Using Variable Rewards


Hooked: How To Build Habit-Forming Products


Lesson Info

Using Variable Rewards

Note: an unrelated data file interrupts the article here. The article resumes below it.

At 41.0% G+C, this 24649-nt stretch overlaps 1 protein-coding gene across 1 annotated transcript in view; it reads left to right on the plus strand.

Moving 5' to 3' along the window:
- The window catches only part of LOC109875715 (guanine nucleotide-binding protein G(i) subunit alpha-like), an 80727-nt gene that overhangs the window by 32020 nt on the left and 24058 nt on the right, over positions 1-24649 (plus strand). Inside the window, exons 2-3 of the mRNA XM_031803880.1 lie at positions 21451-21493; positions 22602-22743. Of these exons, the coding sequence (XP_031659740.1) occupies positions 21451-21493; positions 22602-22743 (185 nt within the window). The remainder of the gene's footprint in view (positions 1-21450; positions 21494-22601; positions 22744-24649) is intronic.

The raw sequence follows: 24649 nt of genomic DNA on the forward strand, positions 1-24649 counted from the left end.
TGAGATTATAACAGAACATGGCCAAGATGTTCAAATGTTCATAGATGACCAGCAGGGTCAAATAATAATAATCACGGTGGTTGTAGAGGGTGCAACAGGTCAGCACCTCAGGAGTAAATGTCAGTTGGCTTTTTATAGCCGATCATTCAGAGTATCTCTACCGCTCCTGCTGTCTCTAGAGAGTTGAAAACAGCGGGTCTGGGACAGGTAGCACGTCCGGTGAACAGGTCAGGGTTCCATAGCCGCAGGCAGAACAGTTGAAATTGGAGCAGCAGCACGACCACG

Now that we've talked about the action phase and we've talked about how to make that behavior as simple as possible to make that that key action is easy as we possibly can let's move on to the next step of the hook the reward phase when we talk about rewards, we need to start in the brain and in particular an area of the brain called the nucleus accumbens, which was first studied by two canadian researchers by name of olden milner, who in the nineteen forties implanted the brains of lab animals with these tiny electrodes and they gave these lab animals a little lever to push. And every time they pushed on this lever, the lab animal would receive a tiny electrical jolt to this part of the brain to their nucleus accumbens and what old and milner observed wass that the's lab animals stimulated this part of the brain incessantly they would forgo food and water they would run across painful electrified grids just to continue to stimulate their nucleus incumbents in later experiments done on...